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  • hydesollie

Bucket List

I can’t claim to know Taylor Swift. And she certainly does not know me.

If we passed each other in the street, I wouldn’t recognize her. The reverse is equally true.

Apparently, she is a musician of some renown, though I could not name a single song of hers.

However, photos, taken very recently in Australia, don’t lie. Images abound of a cavalcade of fans flocking to the country’s most venerated stadium. To view a remarkable talent at the height of her powers. Even those not able to join the 96,000 officially in attendance are far from dismayed. Instead, they cram together on the outside concourse. Dressed to the nines, they sing their hearts out.

Its phenomenal stuff, at a cathedral of dreams. At one of the most iconic venues in the world.

The Melbourne Cricket Ground. The MCG. Or, quite simply, the “G”.


I wander back in time. Two months ago.

December 26, 2023. Time to fulfil a promise made to my older son. Along with thousands of others, our family maneuvers through the bustling streets and lanes of the Melbourne city centre. Even more people pour out of the nearby Flinders Street railway station. The trams are packed, the paths along the adjoining Yarra River crowded. Everyone with one destination in mind. Keen to watch the “Baggy Greens”, the best cricket team in the world, take on Pakistan in the annual Boxing Day test.

Indeed, the massive structure represents not only the rich history of sport in Australia but, as the largest stadium in the Southern Hemisphere, is an architectural gem in its own right. Founded in 1853, it gains international recognition as host to countless drama filled, emotional contests. Cricket of course, but also Aussie Rules, rugby league, rugby union, and soccer. The Olympics and Commonwealth Games. Rock concerts. Not to mention a visit by Pope John Paul II.

Our visit is unforgettable.

Pre-match, the ever-growing crowd mills about on the concourse. The food trucks do a roaring trade. Jerseys, sweaters, and caps fly off the merchandise shop shelves. Alongside gates 2 to 6, various statues, of cricketing and AFL icons such as Bradman, Matthews, Bartlett and Warne, headline the Parade of Champions and Avenue of Legends. In the bowels of the stadium, a museum houses a vast collection of memorabilia and artefacts.

A partially retractable roof covers one of the main stands, offers protection from the elements. State of the art light towers and distinctive video scoreboards enhance the on-field action. Every seat provides a fantastic view. The anticipation builds steadily, the atmosphere breathtaking.

The specially named grandstands fill. The Great Southern Stand, the Ponsford Stand, the Olympic Stand. Each contributes to the ambiance. Also prominent are the crazies loosely contained in the notorious Bay 13, an all singing, all dancing mob fueled by a seemingly endless supply of beer and madcap energy.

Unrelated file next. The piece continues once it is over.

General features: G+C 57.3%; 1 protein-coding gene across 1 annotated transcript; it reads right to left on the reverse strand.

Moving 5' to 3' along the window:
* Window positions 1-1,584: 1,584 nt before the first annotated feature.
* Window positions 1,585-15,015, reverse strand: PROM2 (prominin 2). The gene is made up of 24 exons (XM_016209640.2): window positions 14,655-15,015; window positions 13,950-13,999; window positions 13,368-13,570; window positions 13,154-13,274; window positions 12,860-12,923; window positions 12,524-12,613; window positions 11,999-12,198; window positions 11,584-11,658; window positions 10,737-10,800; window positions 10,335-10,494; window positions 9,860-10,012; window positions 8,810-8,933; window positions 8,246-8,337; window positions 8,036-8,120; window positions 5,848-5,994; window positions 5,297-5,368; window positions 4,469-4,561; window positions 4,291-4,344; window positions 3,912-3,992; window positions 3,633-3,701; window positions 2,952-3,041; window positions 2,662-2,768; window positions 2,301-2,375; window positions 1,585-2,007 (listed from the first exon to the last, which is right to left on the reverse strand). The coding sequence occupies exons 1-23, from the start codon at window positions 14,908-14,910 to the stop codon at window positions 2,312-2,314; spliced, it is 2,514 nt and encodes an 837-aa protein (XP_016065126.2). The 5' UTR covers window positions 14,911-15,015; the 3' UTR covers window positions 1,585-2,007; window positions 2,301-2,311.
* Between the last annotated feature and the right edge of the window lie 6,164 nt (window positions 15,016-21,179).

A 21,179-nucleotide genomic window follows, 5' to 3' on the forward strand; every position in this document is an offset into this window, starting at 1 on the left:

10.37am. The game begins. If the remnants of Christmas rains linger and the afternoon forecast threatens storms, the pitch, a large checkerboard of various green squares, is still in magnificent condition. The host Aussies heavy favourites to pummel a young and inexperienced Pakistani squad.

Pakistan opts for a full-on pace attack, the bowlers soon engaged in a riveting battle with the home batsmen. From our vantage point high above, the deliveries too fast to follow with the naked eye. Still, the replay screens show the balls zipping in, jagging out, rearing up, quite literally spitting off the surface. The openers defend stoically.

Alas, for all their wonderful work, the visitors are equally wasteful. Concede unnecessary runs by sending down several wides and leg byes, fumbling an absolute dolly of a slip catch, and booting several routine groundballs.

Lunch complete, play recommences in the early afternoon. However, dark clouds soon swoop in from the south. With the first drops of rain, the ground crew slowly drags out the covers.

The drizzle continues. A good portion of the crowd head for home, but we stay. Take a perverse delight in watching groups of youngsters stack empty yellow fried chicken buckets into large pyramids before happily kicking them down. Enjoy the non-stop chanting and antics in Bay 13. Chuckle at a message on the scoreboard. “Play Halted. Rain Delay” it announces, even as the sprinkles stop, any surface water evaporates and the field is bathed in early evening sunlight.

Eventually, the players and umpires emerge. Play resumes.

By 7.07pm, it is all over. Honours even is my assessment of the action. Pakistan, as rank underdogs, even allowing for some sloppy errors, battle bravely.

Grudgingly, we exit.

On the way out, I ponder the MCG, its undeniable aura, and its special place in Australian history and culture. Consider a leading journalist’s description of the stadium as “a shrine, a citadel, a landmark and a totem.” It is all that, and more.

And I contemplate Taylor Swift’s remarks in the wake of her own visit to the “G”. She is positively gushing, her reverence obvious. Overjoyed to have performed in front of a massive audience, her biggest ever.

And so, maybe, just maybe, Taylor Swift and I actually do have some sort of connection.

Both of us seduced by the sheer magic of the Melbourne Cricket Ground. Both of us with a bucket list item now crossed off.

Editor's note:

Australia eventually win this match by 79 runs, but not before a spirited run chase by Pakistan on Day 4 of the test.




1 則留言


Great piece Hydes. This brings back so many memories for me. Thank you for covering the majesty and mystique of Boxing Day at The ‘G’.

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